I remember taking a class at a Southern Baptist school. Not all of us taking the class were Southern Baptists. The professor had assigned a book written about the current state of the Southern Baptist Convention. One of the students pointed out the self-serving nature of the book. The book focused more on the future of the SBC than anything else. The authors were concerned that the future of the SBC does not look very bright. A non-SBC student asked, “Why doesn’t anyone in the book just say, ‘If the preservation and proclamation of the gospel means the SBC must die, then so be it!’?” It wasn’t a bad question.
The SBC is full of problems. I need not recite them here. The glory of Christ Jesus is infinitely more important than the ‘glory’ of the SBC. In that sense, I could care less about the SBC, just as I could care less about the OPC, PCA, and our other denominations. In another sense, the SBC seems to be doing some important work, despite its glaring flaws.
According to some, one of these glaring flaws is the manner in which the SBC has dealt (or to be more accurate, has not dealt) with one Ergun Caner. If you are not familiar with the Caner controversy, see this article or this video. At some point while Caner served as president of Liberty Baptist Theological Seminary, the type of evidence linked to above started to turn up. When it did, Liberty looked into the matter, and to make a long story short, Caner is no longer at Liberty. He went to Arlington Baptist College. Most recently, Caner was hired as president of Brewton-Parker College.
Despite the overwhelming amount of information above, Caner has never, to my knowledge, responded to it. Whether innocent or guilty, one would think Caner would publish some sort of response to clarify the reasons for apparent discrepancies in his testimony and his no longer being at Liberty. If the accusations against Caner are true, they are cause for great concern. A small portion of the blogosphere has persistently brought this fact to light. Many are calling upon the SBC to act, but there may be some problems with this approach. I list them below.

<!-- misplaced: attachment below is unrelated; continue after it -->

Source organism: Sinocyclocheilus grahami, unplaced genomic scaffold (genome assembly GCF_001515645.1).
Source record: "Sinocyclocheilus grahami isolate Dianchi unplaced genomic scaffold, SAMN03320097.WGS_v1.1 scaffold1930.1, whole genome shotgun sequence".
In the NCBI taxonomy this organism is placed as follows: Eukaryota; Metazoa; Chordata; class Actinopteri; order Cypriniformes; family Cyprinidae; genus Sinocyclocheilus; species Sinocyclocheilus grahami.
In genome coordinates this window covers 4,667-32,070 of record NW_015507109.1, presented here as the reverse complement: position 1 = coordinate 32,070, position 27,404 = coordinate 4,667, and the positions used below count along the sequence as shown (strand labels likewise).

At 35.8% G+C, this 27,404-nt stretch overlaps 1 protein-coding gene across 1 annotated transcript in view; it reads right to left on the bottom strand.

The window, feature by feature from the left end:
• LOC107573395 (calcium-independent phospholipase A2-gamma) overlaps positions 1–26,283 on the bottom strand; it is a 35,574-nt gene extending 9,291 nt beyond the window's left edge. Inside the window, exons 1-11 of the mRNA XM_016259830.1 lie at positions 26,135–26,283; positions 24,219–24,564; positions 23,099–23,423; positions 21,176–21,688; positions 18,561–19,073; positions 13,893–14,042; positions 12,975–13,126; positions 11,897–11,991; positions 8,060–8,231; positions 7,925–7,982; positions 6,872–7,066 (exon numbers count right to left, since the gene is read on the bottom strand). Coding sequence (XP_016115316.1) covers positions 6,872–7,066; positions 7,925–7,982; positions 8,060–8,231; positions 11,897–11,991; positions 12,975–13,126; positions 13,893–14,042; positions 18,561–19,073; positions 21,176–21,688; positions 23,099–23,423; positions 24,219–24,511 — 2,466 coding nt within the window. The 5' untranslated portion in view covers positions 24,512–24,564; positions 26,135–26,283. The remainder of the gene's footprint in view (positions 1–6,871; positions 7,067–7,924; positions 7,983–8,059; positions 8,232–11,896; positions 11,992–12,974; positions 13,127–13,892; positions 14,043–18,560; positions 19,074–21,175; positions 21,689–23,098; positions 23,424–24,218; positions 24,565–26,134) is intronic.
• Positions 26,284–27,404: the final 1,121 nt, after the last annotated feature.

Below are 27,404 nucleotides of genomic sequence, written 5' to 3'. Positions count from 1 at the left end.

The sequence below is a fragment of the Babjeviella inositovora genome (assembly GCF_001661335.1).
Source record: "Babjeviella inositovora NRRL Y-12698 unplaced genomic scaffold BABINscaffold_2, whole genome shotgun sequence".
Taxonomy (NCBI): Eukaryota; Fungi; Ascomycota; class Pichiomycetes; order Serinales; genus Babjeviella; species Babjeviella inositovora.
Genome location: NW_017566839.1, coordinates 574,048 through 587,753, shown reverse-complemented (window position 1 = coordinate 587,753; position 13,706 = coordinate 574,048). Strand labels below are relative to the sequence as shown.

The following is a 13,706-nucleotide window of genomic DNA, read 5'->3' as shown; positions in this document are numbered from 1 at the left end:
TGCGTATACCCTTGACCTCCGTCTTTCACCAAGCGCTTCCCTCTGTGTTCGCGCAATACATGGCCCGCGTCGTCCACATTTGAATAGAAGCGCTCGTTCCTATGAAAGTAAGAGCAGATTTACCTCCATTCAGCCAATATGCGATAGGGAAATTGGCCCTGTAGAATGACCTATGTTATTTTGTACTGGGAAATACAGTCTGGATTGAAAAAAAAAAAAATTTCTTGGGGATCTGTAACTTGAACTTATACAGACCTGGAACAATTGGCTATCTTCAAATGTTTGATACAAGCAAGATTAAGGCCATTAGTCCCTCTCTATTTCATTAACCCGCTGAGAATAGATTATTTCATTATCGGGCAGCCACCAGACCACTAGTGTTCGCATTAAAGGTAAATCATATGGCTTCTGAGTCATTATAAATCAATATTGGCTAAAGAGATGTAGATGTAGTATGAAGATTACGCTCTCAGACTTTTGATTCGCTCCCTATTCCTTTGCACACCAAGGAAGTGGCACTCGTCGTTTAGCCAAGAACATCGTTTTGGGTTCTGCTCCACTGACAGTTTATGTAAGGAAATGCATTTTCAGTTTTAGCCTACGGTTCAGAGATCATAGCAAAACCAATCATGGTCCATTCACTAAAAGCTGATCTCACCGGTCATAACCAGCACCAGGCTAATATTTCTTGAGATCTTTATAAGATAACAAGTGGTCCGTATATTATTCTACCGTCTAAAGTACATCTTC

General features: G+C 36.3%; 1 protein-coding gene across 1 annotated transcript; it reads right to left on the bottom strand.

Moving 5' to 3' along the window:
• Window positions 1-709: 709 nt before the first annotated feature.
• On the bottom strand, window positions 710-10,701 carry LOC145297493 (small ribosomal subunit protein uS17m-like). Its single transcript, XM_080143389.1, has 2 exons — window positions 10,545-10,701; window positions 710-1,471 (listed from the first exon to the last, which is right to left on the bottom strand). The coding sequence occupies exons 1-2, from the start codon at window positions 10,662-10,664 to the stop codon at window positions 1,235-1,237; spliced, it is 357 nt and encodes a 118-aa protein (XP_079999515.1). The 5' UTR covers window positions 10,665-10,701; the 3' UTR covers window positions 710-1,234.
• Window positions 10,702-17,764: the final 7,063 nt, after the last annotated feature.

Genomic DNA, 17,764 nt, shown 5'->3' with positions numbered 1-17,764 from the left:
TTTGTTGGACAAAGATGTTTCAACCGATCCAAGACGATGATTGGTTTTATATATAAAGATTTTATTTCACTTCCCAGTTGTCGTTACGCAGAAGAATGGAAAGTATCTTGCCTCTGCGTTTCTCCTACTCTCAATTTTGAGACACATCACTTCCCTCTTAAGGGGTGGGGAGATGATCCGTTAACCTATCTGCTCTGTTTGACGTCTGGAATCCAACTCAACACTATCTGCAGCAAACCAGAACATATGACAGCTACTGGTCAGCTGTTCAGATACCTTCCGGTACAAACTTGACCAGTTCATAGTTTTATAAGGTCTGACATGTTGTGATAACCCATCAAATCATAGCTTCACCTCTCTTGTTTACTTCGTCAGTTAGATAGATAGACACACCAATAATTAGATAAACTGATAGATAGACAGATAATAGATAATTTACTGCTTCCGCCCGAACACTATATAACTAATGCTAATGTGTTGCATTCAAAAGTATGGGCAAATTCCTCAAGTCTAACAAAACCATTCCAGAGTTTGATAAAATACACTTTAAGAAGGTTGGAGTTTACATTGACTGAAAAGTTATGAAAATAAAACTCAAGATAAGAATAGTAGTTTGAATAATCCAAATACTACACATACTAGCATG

1. The SBC is not an individual.
It seems obvious, but the SBC is not an individual. Moreover, the SBC is far from monolithic. (Perhaps that’s why the SBC does have so many problems?) The organizations and churches and people within the SBC vary concerning doctrine and practice. They vary in their opinions about Caner as well. When people call upon the “SBC” to act, it’s not clear what entities or individuals within the SBC they mean, which leads to my next point.
2. Many in the SBC have acted.
Many in the SBC have acted. Two notable examples are Gene Clyatt, Jr. and Jason Smathers. Clyatt is a teaching elder at Parkside Baptist Church and, from the looks of it, has busied himself concerning Caner for quite some time. Smathers is pastor of Golden Shores Community Baptist Church and was apparently sued by Caner for his involvement in the Caner controversy. Parkside and Golden Shores are both in the SBC, which means that Clyatt and Smathers are as well. Most likely, the bulk of their church memberships agree with them concerning the Caner controversy, though I do not know that for sure. Countless others within the SBC have also addressed the controversy, and some have paid a cost for doing so.
3. Some in the SBC may have good reason for not acting.
Some in the SBC may have good reason for not acting. The stronger critics of Caner seem to think, at times, that everyone should be every bit as zealous as they are about calling Caner to repentance. For them, this apparently means creating social media accounts in order to mock and obsess over the man. Some of them act as though the fate of the kingdom itself is contingent on the Caner controversy. Setting aside the workable excuses of time constraints and ignorance, some in the SBC may not want to address the Caner controversy out of political concern. I know what you are thinking. Truth is more important. I agree. So let’s strive to be known for preaching the truth, not our criticism of Caner. They are not necessarily at odds with one another. I know. But you must admit that some people are known due to their criticism of Caner, rather than their preaching and staunch defense of the gospel. Interestingly enough, it is politically advantageous for some of Caner’s critics to point out that it is politically disadvantageous for others to address the controversy. Are political moves always wrong? I don’t think so. Shocking as it may be, not every hill is a hill worth dying on.